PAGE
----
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How has Mobile Phone Penetration Stimulated Financial Development in Africa?

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  • Simplice A. Asongu

Abstract

In the first macroeconomic empirical assessment of the relationship between mobile phones and finance, the author examines the correlations between mobile phone penetration and financial development using two conflicting definitions of the financial system in the financial development literature. With the traditional International Financial Statistics (IFS) (2008) definition, mobile phone penetration has a negative correlation with traditional financial intermediary dynamics of depth, activity, and size. However, when a previously missing informal-financial sector component is integrated into the definition, mobile phone penetration has a positive correlation with informal financial development. Three implications result: There is a growing role of informal finance; mobile phone penetration may not be positively assessed at a macroeconomic level by traditional financial development indicators; and it is a wake-up call for scholarly research on informal financial development indicators that will orient monetary policy.

Suggested Citation

  • Simplice A. Asongu, 2013. "How has Mobile Phone Penetration Stimulated Financial Development in Africa?," Journal of African Business, Taylor & Francis Journals, vol. 14(1), pages 7-18, April.
  • Handle: RePEc:taf:wjabxx:v:14:y:2013:i:1:p:7-18
    DOI: 10.1080/15228916.2013.765309
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    References listed on IDEAS

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    1. Mas, Ignacio & Radcliffe, Daniel, 2011. "Mobile Payments Go Viral: M-PESA in Kenya," Journal of Financial Transformation, Capco Institute, vol. 32, pages 169-182.
    2. Simplice A. Asongu, 2014. "Finance and Democracy in Africa," Institutions and Economies (formerly known as International Journal of Institutions and Economies), Faculty of Economics and Administration, University of Malaya, vol. 6(3), pages 92-116, October.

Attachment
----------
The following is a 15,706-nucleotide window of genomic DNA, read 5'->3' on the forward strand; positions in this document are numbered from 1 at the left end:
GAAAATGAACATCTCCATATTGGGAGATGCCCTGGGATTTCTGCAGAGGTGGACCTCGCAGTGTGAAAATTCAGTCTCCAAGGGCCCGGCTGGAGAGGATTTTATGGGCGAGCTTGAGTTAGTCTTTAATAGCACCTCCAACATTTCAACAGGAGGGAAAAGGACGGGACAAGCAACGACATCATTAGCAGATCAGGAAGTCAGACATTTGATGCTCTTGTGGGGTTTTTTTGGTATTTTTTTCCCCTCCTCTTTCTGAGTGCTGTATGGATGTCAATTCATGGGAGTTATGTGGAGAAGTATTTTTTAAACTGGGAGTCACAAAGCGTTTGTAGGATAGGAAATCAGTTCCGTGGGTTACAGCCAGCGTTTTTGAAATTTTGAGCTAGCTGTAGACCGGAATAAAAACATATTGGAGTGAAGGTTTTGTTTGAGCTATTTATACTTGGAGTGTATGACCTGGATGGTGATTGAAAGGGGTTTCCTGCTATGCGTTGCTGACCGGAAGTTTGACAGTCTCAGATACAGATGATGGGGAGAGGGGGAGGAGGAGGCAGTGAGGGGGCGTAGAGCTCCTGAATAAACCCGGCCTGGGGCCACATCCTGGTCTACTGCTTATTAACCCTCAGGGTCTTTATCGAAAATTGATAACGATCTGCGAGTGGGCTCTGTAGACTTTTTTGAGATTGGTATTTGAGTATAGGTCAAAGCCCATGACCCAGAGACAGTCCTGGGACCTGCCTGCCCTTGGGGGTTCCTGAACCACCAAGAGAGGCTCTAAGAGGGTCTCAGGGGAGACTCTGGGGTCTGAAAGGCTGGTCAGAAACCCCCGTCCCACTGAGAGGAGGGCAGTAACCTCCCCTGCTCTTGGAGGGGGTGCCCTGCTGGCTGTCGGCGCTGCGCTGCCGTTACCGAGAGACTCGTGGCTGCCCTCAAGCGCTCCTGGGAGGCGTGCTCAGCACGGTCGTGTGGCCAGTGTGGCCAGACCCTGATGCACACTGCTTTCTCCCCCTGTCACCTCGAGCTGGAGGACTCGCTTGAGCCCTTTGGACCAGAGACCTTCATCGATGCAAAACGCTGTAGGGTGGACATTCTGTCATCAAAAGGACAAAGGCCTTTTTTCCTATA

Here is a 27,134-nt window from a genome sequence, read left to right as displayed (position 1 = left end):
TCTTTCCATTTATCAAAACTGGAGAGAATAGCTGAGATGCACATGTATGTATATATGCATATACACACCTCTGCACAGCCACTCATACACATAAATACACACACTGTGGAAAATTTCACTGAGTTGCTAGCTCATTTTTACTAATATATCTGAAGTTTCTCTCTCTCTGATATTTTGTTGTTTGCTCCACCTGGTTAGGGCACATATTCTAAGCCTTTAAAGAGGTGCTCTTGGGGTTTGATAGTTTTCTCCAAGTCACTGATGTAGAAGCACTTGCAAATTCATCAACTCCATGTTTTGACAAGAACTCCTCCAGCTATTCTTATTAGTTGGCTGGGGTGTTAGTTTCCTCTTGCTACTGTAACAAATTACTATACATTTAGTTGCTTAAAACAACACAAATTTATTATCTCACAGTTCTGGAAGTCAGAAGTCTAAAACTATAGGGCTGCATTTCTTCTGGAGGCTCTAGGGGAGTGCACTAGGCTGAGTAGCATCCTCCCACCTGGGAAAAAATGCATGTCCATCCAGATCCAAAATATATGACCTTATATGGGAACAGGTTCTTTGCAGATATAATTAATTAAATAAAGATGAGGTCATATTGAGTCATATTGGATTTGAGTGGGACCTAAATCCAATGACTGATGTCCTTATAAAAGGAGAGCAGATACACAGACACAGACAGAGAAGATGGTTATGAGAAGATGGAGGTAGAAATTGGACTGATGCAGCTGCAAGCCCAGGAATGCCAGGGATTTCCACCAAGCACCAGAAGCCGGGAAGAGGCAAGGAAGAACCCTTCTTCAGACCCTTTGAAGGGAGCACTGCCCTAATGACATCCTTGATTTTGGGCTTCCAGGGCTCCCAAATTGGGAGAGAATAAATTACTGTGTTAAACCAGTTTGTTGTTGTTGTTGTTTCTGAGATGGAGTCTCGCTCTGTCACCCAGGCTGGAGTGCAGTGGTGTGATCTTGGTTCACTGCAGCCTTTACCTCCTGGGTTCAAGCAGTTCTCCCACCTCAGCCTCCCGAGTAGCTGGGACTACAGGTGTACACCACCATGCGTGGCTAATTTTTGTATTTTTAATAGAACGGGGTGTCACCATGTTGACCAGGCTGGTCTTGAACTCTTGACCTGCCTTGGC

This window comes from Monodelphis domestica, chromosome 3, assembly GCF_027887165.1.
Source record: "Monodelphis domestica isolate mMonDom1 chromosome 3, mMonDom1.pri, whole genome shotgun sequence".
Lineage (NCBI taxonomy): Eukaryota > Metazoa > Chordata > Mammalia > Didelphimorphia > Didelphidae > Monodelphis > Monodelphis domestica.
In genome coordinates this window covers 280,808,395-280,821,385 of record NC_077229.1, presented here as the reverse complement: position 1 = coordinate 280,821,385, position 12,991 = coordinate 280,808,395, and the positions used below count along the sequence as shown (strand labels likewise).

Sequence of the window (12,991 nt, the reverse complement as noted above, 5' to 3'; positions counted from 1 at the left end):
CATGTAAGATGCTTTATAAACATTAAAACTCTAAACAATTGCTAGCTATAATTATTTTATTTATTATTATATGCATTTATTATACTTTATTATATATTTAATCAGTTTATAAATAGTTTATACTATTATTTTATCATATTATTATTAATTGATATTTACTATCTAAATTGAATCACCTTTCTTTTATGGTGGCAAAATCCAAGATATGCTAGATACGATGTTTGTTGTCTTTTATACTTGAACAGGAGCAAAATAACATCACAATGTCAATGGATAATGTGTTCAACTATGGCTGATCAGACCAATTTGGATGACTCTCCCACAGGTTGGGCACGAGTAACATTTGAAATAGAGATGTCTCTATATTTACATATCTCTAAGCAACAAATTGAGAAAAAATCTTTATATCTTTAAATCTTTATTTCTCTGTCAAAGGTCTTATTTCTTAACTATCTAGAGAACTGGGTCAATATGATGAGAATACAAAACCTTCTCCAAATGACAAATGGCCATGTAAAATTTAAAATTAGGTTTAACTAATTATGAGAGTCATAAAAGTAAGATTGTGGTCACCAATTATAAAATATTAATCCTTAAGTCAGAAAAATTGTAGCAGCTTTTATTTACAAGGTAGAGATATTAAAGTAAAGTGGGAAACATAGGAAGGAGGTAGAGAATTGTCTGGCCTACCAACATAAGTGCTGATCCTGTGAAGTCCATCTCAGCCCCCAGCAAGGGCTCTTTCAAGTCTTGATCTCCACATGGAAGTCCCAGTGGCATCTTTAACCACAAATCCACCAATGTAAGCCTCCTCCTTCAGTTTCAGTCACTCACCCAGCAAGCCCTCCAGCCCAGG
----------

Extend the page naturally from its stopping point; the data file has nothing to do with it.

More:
3. Simplice A. Asongu, 2015. "Law,Finance, Economic Growth and Welfare: Why Does Legal Origin Matter?," Institutions and Economies (formerly known as International Journal of Institutions and Economies), Faculty of Economics and Administration, University of Malaya, vol. 7(2), pages 30-55, July.
    4. Simplice Anutechia Asongu, 2012. "Bank Efficiency and Openness in Africa: Do Income Levels Matter?," The Review of Finance and Banking, Academia de Studii Economice din Bucuresti, Romania / Facultatea de Finante, Asigurari, Banci si Burse de Valori / Catedra de Finante, vol. 4(2), pages 115-122, December.
    5. Simplice A. Asongu, 2012. "Law and Finance in Africa," Brussels Economic Review, ULB -- Universite Libre de Bruxelles, vol. 55(4), pages 385-408.
    6. Jenny C. Aker & Isaac M. Mbiti, 2010. "Mobile Phones and Economic Development in Africa," Journal of Economic Perspectives, American Economic Association, vol. 24(3), pages 207-232, Summer.
    7. Asongu Simplice, 2011. "New financial intermediary development indicators for developing countries," Working Papers of the African Governance and Development Institute. 11/005, African Governance and Development Institute..
    8. Isaac Mbiti & David N. Weil, 2015. "Mobile Banking: The Impact of M-Pesa in Kenya," NBER Chapters, in: African Successes, Volume III: Modernization and Development, pages 247-293, National Bureau of Economic Research, Inc.
    9. Ndikumana, Leonce, 2000. "Financial Determinants of Domestic Investment in Sub-Saharan Africa: Evidence from Panel Data," World Development, Elsevier, vol. 28(2), pages 381-400, February.
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    11. Antonio Rodriguez Andres, 2006. "Software piracy and income inequality," Applied Economics Letters, Taylor & Francis Journals, vol. 13(2), pages 101-105.
    12. Simplice ASONGU, 2011. "Why Do French Civil Law Countries Have Higher Levels Of Financial Efficiency," Journal of Advanced Research in Law and Economics, ASERS Publishing, vol. 2(4), pages 94-108.
    13. Enowbi Batuo, Michael & Guidi, Francesco & Mlambo, Kupukile, 2010. "Financial Development and Income Inequality: Evidence from African Countries," MPRA Paper 25658, University Library of Munich, Germany.
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    More about this item

    JEL classification:

    • E00 - Macroeconomics and Monetary Economics - - General - - - General
    • G20 - Financial Economics - - Financial Institutions and Services - - - General
    • L96 - Industrial Organization - - Industry Studies: Transportation and Utilities - - - Telecommunications
    • O17 - Economic Development, Innovation, Technological Change, and Growth - - Economic Development - - - Formal and Informal Sectors; Shadow Economy; Institutional Arrangements
    • O33 - Economic Development, Innovation, Technological Change, and Growth - - Innovation; Research and Development; Technological Change; Intellectual Property Rights - - - Technological Change: Choices and Consequences; Diffusion Processes

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